Computer Language Shootout - concurrency
Tue Dec 6 12:59:21 CET 2005
I did say it was a rant, therefore I claim diminished responsibility
(more than usual, that is*) for my unenlightened drivel, sorry.
The benchmark in the shootout was _deliberately_ stunted to be more
inclusive, which is the reason I objected. If other languages failed to
scale well, why not expose the fact? I wasn't really thinking beyond
I agree, if the tests probe much deeper they will reveal some disgusting
facts about *all* languages, not just erlang, mind you. Where does one
draw the line?!
P.s. And yes, making technology choices based on these benchmarks is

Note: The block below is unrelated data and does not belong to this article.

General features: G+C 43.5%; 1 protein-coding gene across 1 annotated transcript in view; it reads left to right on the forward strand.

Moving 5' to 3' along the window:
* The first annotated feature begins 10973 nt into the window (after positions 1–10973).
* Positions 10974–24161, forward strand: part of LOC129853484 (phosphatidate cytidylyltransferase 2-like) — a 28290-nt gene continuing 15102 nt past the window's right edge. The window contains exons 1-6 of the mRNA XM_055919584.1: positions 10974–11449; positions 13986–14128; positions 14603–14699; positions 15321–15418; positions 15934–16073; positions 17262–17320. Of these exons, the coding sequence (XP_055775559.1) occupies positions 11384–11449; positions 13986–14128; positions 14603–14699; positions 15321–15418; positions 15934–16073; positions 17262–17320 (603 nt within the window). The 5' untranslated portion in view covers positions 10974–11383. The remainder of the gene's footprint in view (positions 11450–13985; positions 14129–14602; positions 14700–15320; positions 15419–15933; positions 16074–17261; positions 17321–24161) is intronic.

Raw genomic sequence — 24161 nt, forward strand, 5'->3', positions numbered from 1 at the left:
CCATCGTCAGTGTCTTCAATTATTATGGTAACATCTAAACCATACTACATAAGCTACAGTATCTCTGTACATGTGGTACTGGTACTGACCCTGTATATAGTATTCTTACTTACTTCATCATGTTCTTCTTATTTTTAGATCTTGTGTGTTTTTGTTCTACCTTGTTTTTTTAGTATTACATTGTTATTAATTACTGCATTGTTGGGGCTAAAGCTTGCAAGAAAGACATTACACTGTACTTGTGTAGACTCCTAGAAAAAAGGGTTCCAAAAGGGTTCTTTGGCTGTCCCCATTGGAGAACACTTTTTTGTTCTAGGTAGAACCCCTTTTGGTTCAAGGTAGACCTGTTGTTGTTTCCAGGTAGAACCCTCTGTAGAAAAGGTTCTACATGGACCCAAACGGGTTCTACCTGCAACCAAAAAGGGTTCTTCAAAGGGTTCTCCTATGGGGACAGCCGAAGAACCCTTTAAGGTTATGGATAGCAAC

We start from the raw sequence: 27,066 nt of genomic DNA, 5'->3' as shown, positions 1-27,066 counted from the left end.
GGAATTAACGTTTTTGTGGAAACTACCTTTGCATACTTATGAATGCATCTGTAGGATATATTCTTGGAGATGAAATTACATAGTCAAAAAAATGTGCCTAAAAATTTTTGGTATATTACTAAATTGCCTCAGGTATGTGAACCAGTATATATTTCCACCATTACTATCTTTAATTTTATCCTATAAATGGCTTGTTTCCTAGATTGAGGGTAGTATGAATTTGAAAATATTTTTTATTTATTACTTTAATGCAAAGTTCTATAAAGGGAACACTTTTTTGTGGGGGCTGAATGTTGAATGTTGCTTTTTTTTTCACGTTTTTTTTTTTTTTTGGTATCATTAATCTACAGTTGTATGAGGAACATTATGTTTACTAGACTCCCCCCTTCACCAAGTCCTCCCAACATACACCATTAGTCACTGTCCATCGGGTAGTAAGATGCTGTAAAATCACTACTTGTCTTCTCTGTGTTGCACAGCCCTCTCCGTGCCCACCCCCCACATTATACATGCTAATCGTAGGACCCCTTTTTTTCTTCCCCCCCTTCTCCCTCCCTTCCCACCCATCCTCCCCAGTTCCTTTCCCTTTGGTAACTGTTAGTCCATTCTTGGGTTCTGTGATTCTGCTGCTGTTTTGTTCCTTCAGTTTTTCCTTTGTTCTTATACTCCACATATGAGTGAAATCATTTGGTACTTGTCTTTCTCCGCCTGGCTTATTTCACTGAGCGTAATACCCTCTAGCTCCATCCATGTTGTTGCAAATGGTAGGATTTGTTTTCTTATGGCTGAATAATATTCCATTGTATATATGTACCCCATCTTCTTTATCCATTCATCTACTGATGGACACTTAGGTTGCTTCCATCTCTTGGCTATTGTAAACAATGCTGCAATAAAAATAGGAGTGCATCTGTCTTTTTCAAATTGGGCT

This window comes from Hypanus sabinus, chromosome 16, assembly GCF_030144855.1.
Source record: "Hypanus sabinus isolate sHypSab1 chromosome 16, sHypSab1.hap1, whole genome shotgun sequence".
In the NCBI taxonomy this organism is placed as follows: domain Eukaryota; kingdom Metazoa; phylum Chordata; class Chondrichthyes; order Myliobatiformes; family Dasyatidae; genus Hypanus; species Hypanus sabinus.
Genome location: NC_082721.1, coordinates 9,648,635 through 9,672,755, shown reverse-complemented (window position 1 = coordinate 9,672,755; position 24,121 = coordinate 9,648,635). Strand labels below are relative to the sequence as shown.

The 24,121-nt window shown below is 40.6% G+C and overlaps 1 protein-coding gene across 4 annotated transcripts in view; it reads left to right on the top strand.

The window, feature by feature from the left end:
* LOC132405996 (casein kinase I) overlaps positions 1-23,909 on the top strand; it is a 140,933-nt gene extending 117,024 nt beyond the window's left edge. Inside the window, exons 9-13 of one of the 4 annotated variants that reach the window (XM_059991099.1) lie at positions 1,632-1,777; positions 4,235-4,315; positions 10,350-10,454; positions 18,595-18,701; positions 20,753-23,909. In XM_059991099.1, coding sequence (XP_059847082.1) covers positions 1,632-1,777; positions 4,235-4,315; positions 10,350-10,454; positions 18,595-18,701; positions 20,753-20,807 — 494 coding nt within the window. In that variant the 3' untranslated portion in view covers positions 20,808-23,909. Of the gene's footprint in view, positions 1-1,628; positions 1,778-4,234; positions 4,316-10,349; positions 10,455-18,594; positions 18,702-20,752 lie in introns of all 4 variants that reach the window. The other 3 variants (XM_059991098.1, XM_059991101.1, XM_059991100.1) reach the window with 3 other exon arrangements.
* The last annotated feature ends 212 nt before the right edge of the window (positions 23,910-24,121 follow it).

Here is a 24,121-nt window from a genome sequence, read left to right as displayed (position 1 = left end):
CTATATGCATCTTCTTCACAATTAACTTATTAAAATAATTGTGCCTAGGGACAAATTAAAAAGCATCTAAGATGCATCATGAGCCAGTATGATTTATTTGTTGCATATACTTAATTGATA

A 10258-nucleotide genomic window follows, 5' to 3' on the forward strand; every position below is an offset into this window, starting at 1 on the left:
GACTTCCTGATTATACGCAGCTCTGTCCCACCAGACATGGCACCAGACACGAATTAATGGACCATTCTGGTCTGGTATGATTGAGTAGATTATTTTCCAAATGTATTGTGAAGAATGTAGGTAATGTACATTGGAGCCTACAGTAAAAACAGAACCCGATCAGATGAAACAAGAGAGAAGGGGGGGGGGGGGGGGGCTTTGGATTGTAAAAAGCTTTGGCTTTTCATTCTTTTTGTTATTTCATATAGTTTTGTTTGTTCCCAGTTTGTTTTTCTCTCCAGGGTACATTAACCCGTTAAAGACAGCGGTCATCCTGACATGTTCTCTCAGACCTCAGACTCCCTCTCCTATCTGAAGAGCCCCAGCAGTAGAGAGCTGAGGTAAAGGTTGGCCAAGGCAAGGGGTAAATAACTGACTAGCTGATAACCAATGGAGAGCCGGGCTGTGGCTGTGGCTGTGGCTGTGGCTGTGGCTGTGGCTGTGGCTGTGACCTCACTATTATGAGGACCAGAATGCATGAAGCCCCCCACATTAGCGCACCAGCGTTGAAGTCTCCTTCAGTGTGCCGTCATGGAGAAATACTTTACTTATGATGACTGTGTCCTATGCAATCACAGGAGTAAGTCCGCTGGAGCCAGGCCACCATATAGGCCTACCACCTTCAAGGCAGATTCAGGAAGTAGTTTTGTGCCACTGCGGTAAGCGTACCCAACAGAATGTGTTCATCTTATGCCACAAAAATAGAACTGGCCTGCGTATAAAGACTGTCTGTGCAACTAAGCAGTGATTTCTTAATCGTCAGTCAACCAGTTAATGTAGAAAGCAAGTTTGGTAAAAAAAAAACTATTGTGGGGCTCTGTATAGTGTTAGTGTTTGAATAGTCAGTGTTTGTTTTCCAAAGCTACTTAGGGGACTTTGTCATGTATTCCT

flawed. I did say "lies, damned lies and statistics" earlier, so please
don't get me wrong.
However, technological choices are not always made by those who
ultimately use it, and management do tend to use benchmarks like these
to give themselves some 'guidance'. It's all a confidence trick; if you
don't work the system, the system will work against you.
* I am, after all, the one who sees smiling clocktowers in Stockholm at
On Tue, 2005-12-06 at 11:20 +0100, Matthias Lang wrote:
> Peter-Henry Mander writes:
> > persuade the benchmark designers to add better and wider-ranging
> > concurrency tests, since concurrency is becomming a hot topic these
> > days with multicore and cell processors.
> Is this a finger-burning recipe? Or, can I make Erlang look bad?
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